Of course there are good reasons for such a change of emphasis, and in today’s world I don’t think we are going to attract many people by calling ourselves miserable offenders. Yet I do worry that sometimes we can be encouraged to have an almost casual approach to God’s forgiveness, that we forget just how much we are in need of His mercy and that without His grace we are indeed lost and excluded from His presence.
That is why there is so much emphasis in our reading on the Israelites purifying and preparing themselves for their encounter with the Lord. Listen again to the instructions the Lord gives in verses 10-11:
10 And the Lord said to Moses, “Go to the people and consecrate them today and tomorrow. Make them wash their clothes 11 and be ready by the third day, because on that day the Lord will come down on Mount Sinai in the sight of all the people.
Naturally the simple act of washing their clothes could not by itself make the Israelites ready for what was about to happen. But it was at least a sign that they accepted the need to do serious business with the Lord who had chosen and saved them. It was a small token that showed they were willing – as they had just promised in verse 8 – to do everything the Lord had said. And if the holiness of God means anything to us, it should lead us to examine our own hearts and to see what we need to put right in our lives so that we are ready to meet with Him.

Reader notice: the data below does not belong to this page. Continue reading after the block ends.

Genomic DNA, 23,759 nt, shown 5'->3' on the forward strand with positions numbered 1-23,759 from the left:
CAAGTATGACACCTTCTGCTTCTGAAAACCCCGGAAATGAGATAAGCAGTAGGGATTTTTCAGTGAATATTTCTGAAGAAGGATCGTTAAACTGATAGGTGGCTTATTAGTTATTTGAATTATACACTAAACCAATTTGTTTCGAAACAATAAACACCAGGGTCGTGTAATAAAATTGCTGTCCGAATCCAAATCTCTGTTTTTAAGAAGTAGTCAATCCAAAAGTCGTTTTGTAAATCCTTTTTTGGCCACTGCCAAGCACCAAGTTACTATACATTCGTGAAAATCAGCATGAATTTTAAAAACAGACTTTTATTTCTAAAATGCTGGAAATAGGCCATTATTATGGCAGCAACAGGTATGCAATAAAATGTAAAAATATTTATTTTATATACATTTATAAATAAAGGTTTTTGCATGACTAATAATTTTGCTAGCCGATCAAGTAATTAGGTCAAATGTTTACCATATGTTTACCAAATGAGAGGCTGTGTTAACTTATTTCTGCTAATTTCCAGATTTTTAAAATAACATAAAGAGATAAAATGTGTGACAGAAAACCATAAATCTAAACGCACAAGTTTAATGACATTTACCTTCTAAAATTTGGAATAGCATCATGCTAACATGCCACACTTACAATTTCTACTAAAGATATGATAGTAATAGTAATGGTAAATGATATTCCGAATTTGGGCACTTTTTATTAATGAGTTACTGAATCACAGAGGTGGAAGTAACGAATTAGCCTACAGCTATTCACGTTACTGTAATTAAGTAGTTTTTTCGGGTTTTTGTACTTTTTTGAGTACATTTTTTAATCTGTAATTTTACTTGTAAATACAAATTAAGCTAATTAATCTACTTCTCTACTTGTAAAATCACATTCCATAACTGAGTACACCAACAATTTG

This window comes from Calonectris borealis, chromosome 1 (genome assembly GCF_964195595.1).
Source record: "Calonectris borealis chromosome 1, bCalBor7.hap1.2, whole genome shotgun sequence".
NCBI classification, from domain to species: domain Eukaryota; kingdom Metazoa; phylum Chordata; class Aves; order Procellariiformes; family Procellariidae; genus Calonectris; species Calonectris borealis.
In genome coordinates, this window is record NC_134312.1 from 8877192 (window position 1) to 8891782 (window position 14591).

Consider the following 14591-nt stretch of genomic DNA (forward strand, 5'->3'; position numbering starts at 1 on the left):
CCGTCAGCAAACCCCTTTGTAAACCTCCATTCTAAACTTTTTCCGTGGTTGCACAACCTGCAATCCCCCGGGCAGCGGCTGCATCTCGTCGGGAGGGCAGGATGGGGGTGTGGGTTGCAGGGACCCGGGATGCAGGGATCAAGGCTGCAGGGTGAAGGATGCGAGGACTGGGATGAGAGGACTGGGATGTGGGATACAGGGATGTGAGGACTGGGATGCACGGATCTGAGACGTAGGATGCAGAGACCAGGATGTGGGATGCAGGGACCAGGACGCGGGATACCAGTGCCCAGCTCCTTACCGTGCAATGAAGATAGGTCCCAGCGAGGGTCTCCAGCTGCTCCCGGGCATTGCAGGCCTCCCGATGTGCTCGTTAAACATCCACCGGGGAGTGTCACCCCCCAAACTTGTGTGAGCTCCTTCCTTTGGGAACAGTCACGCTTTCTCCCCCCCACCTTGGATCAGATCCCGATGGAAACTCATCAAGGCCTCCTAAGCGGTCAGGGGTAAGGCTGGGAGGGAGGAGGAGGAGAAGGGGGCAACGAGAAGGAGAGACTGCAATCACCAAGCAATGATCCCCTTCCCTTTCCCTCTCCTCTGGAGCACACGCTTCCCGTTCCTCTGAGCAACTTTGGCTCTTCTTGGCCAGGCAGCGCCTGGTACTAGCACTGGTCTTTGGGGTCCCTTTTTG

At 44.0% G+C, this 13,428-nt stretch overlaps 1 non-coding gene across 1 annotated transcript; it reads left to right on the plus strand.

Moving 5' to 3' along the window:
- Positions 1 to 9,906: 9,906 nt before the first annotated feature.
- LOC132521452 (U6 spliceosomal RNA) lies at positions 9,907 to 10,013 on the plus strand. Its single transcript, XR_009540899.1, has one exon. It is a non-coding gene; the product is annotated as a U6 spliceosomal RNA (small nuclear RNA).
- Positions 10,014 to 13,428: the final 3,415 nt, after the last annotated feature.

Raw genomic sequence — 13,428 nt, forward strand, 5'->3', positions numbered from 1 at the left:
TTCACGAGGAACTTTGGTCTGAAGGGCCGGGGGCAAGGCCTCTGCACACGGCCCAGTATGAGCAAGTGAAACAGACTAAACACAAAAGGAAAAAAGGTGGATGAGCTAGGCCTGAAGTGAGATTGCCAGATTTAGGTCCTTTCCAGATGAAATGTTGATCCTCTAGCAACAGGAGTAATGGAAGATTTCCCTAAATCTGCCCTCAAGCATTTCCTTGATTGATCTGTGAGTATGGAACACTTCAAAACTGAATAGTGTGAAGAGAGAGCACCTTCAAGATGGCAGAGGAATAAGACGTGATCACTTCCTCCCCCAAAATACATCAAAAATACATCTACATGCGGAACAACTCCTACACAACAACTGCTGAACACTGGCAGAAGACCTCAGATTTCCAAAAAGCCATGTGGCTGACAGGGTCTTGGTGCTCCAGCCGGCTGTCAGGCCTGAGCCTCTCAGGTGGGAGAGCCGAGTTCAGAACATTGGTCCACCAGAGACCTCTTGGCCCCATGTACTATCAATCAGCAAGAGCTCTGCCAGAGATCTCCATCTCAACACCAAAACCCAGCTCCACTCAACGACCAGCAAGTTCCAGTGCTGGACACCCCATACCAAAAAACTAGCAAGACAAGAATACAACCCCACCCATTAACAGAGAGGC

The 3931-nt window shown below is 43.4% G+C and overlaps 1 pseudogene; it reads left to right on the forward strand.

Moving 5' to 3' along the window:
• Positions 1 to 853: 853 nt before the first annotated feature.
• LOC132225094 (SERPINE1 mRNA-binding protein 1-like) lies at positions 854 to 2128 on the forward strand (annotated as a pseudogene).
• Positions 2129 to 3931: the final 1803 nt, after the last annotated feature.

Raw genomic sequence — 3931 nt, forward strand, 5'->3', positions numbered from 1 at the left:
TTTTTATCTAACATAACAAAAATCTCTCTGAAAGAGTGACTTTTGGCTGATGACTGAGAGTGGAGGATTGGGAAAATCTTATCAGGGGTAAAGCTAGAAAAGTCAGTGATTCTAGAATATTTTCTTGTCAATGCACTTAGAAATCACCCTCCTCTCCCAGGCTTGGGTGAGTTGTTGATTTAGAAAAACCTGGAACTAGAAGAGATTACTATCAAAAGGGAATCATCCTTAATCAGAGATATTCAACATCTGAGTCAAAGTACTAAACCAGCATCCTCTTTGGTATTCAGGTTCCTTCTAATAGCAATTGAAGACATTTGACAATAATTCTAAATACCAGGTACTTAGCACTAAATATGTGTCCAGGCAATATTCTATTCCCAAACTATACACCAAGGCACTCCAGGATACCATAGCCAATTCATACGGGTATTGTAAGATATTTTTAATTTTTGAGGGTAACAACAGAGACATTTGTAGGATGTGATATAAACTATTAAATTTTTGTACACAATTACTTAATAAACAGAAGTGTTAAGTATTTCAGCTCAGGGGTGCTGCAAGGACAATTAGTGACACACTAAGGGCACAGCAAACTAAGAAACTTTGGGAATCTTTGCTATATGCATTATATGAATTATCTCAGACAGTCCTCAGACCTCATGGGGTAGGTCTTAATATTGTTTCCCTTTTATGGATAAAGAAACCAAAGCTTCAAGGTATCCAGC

Because the second thing that our passage teaches this morning is not only that we worship a holy God, but also that we worship an awesome God of infinite power and might.
Listen again to verses 17-19 of our Old Testament reading:
17 Then Moses led the people out of the camp to meet with God, and they stood at the foot of the mountain. 18 Mount Sinai was covered with smoke, because the Lord descended on it in fire. The smoke billowed up from it like smoke from a furnace, the whole mountain trembled violently, 19 and the sound of the trumpet grew louder and louder. Then Moses spoke and the voice of God answered him.